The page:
From a craft perspective, a lot of the time when we study stories, we are often told that there has to be some kind of change that happens, right?

I don’t think that’s always true, since not every story or book needs to have a character that changes drastically, but plot is [such that] you can often map it in any shape you want, but usually when you end a story, we want to, as readers, see the character in a different place than where they started. So for me, I’m always thinking about,, Okay, what would that change look like internally and externally? And how does that change make sense for where they want to go next?

For me the most profound changes are not often these big things where you’re saying, Yes, now I’m going to break up with my bad partner and become this whole new person who wakes up every morning at six; you know, most of the time change doesn’t happen that way.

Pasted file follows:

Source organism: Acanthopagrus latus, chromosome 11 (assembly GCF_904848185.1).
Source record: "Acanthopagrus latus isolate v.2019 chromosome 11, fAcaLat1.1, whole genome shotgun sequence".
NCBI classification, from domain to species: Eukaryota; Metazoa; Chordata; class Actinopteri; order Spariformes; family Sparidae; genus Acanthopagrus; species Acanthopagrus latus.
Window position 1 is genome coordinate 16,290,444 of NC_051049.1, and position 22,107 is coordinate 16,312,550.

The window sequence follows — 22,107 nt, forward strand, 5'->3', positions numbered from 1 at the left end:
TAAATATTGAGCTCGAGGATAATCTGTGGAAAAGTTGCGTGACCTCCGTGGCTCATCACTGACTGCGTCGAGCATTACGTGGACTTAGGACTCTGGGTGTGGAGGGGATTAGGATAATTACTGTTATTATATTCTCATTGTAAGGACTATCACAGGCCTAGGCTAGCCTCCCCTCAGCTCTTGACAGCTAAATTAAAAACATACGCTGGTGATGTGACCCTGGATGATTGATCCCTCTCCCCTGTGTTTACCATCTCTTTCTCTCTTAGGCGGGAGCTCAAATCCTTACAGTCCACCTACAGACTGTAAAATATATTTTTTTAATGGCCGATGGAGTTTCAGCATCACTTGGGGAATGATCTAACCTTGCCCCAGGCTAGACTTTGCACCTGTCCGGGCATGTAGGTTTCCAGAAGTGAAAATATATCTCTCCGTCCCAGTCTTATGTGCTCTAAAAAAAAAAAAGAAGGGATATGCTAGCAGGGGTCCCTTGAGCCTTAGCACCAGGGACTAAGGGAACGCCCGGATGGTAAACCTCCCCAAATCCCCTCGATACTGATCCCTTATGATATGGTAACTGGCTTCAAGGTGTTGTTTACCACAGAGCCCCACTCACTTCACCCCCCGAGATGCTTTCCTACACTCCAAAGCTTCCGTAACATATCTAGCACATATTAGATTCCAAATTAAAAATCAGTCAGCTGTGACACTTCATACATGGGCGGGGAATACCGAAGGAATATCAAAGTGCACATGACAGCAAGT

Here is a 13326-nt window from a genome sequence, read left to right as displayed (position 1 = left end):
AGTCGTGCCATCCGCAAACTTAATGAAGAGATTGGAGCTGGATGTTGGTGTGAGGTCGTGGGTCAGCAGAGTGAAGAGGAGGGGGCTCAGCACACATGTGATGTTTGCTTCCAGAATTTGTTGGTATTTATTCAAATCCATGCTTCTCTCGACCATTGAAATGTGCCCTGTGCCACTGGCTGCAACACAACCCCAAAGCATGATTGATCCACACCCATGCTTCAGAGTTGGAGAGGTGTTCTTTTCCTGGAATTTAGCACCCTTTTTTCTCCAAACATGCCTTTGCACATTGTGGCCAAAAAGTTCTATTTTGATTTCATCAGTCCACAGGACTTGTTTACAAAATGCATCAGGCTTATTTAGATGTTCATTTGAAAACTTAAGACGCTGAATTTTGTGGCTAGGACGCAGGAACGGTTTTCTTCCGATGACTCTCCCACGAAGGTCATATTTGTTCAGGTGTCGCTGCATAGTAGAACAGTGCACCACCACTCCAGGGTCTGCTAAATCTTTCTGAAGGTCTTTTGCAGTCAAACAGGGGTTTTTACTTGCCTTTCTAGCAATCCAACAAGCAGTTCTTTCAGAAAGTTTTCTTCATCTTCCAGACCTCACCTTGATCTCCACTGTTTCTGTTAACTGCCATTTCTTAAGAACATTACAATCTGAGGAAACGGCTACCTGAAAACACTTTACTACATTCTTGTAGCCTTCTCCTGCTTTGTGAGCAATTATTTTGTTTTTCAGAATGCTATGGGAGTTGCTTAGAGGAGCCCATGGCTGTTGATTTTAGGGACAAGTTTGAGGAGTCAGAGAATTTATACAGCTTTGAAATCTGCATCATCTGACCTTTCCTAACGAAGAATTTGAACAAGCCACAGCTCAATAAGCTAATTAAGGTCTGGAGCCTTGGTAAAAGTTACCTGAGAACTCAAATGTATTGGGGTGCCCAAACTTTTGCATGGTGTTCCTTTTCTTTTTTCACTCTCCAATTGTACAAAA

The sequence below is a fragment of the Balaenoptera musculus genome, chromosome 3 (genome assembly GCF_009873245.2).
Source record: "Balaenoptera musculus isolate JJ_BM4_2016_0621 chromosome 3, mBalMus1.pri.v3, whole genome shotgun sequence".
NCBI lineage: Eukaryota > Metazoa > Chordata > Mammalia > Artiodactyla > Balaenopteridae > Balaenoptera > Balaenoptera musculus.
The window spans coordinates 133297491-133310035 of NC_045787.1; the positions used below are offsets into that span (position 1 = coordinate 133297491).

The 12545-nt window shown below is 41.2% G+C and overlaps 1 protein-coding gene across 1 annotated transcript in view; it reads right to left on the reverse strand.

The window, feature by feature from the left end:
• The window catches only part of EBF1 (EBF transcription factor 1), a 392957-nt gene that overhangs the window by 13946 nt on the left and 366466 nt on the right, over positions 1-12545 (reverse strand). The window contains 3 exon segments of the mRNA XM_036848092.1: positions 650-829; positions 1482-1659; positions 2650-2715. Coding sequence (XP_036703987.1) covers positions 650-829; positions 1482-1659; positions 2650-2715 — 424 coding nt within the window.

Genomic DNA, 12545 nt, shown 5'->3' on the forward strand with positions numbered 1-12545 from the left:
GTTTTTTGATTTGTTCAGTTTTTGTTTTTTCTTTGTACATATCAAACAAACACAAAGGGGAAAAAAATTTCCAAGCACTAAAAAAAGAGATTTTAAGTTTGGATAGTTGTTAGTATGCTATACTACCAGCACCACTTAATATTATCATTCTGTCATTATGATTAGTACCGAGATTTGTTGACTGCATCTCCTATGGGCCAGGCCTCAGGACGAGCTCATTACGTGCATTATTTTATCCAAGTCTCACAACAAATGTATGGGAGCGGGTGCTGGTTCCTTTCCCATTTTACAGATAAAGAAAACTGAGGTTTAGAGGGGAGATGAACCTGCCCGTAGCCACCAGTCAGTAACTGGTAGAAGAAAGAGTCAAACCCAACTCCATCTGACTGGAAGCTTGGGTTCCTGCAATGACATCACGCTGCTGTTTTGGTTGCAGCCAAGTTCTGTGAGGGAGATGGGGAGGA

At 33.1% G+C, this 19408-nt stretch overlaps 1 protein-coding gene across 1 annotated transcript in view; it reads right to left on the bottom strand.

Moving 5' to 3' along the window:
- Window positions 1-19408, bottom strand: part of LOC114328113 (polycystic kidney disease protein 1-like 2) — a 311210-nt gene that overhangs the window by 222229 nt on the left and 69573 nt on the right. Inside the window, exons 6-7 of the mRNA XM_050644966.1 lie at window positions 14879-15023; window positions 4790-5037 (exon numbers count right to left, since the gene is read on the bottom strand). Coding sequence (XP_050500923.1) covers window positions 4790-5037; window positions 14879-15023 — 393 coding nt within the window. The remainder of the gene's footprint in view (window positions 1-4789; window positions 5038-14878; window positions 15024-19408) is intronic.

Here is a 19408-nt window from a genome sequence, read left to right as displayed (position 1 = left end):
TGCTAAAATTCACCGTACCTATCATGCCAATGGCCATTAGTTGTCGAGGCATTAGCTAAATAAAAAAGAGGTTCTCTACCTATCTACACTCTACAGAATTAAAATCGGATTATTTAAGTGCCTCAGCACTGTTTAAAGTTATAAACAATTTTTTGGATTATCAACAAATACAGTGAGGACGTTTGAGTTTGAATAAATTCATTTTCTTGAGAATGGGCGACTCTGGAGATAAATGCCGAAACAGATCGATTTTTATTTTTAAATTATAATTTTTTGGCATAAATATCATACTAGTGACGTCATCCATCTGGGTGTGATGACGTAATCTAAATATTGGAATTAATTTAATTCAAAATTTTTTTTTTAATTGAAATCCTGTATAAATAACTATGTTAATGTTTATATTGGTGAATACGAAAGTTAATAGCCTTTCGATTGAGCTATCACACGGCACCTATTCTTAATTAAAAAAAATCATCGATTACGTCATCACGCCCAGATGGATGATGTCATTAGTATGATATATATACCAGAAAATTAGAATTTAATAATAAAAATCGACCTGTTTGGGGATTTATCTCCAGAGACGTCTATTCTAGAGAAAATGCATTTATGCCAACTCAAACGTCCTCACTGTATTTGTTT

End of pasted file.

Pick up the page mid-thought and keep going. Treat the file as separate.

Change happens in small, incremental ways, where you might just wake up and think, Oh, I’m not going to call that person today, and then you might not, and then your whole life might change as a result of it, in small ways. I’m always interested in those moments in my fiction and writing about characters facing those kinds of junctures.

Pete Riehl:

You quote [Emily Jungming] Yoon in from say Grace in the epigraph, let us have magic: “Let us have/ our own mothers and scarves, our spirits.”

I wonder why you decided to start with that epigraph. 

Gina Chung:

I’m such a huge fan of Emily Jungming Yoon’s poetry, and I really love an epigraph in a story. I feel like in a book it’s sort of this interesting invitation, kind of like an amuse bouche before you start a meal.

I loved that poem the first time I came across it, and I thought to myself, Oh, what a perfect distillation of a lot of the themes and things that I’m thinking about and trying to do with this collection.